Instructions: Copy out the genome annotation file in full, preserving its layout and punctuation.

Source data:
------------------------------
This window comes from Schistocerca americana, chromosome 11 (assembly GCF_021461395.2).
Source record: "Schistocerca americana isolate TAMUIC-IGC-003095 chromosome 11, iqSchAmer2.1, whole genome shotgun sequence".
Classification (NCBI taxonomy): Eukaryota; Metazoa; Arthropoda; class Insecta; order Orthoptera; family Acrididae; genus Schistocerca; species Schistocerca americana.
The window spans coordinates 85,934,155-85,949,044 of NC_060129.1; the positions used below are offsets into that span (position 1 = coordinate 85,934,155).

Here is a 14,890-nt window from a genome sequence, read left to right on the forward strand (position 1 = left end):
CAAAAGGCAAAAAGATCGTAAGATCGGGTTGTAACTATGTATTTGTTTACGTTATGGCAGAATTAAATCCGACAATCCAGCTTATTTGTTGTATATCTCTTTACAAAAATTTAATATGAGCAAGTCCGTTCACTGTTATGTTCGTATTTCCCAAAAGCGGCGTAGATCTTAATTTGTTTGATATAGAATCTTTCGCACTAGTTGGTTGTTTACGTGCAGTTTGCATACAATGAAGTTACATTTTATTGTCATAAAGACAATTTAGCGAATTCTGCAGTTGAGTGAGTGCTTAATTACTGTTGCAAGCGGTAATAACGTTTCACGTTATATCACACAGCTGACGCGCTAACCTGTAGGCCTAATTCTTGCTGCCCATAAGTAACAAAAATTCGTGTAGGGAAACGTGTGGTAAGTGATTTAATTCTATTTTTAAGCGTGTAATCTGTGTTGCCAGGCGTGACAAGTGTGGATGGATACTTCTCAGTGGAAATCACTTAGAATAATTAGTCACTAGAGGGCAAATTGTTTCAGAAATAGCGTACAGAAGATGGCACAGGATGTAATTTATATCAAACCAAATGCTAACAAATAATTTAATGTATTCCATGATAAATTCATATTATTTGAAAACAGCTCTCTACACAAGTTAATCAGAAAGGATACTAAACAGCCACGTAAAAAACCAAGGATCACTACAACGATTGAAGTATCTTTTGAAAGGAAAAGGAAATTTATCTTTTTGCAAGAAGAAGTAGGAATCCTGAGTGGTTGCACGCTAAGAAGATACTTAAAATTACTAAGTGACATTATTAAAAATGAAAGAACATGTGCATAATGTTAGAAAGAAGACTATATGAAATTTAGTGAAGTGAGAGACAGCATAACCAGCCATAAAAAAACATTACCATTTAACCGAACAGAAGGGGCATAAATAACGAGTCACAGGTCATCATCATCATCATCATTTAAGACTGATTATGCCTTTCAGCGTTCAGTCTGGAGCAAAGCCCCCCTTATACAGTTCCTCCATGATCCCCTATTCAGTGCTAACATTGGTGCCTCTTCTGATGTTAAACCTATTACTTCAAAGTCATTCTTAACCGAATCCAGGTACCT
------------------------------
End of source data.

This window comes from Schistocerca americana, chromosome 11 (assembly GCF_021461395.2).
Source record: "Schistocerca americana isolate TAMUIC-IGC-003095 chromosome 11, iqSchAmer2.1, whole genome shotgun sequence".
Classification (NCBI taxonomy): Eukaryota; Metazoa; Arthropoda; class Insecta; order Orthoptera; family Acrididae; genus Schistocerca; species Schistocerca americana.
The window spans coordinates 85,934,155-85,949,044 of NC_060129.1; the positions used below are offsets into that span (position 1 = coordinate 85,934,155).

Here is a 14,890-nt window from a genome sequence, read left to right on the forward strand (position 1 = left end):
CAAAAGGCAAAAAGATCGTAAGATCGGGTTGTAACTATGTATTTGTTTACGTTATGGCAGAATTAAATCCGACAATCCAGCTTATTTGTTGTATATCTCTTTACAAAAATTTAATATGAGCAAGTCCGTTCACTGTTATGTTCGTATTTCCCAAAAGCGGCGTAGATCTTAATTTGTTTGATATAGAATCTTTCGCACTAGTTGGTTGTTTACGTGCAGTTTGCATACAATGAAGTTACATTTTATTGTCATAAAGACAATTTAGCGAATTCTGCAGTTGAGTGAGTGCTTAATTACTGTTGCAAGCGGTAATAACGTTTCACGTTATATCACACAGCTGACGCGCTAACCTGTAGGCCTAATTCTTGCTGCCCATAAGTAACAAAAATTCGTGTAGGGAAACGTGTGGTAAGTGATTTAATTCTATTTTTAAGCGTGTAATCTGTGTTGCCAGGCGTGACAAGTGTGGATGGATACTTCTCAGTGGAAATCACTTAGAATAATTAGTCACTAGAGGGCAAATTGTTTCAGAAATAGCGTACAGAAGATGGCACAGGATGTAATTTATATCAAACCAAATGCTAACAAATAATTTAATGTATTCCATGATAAATTCATATTATTTGAAAACAGCTCTCTACACAAGTTAATCAGAAAGGATACTAAACAGCCACGTAAAAAACCAAGGATCACTACAACGATTGAAGTATCTTTTGAAAGGAAAAGGAAATTTATCTTTTTGCAAGAAGAAGTAGGAATCCTGAGTGGTTGCACGCTAAGAAGATACTTAAAATTACTAAGTGACATTATTAAAAATGAAAGAACATGTGCATAATGTTAGAAAGAAGACTATATGAAATTTAGTGAAGTGAGAGACAGCATAACCAGCCATAAAAAAACATTACCATTTAACCGAACAGAAGGGGCATAAATAACGAGTCACAGGTCATCATCATCATCATCATTTAAGACTGATTATGCCTTTCAGCGTTCAGTCTGGAGCAAAGCCCCCCTTATACAGTTCCTCCATGATCCCCTATTCAGTGCTAACATTGGTGCCTCTTCTGATGTTAAACCTATTACTTCAAAGTCATTCTTAACCGAATCCAGGTACCT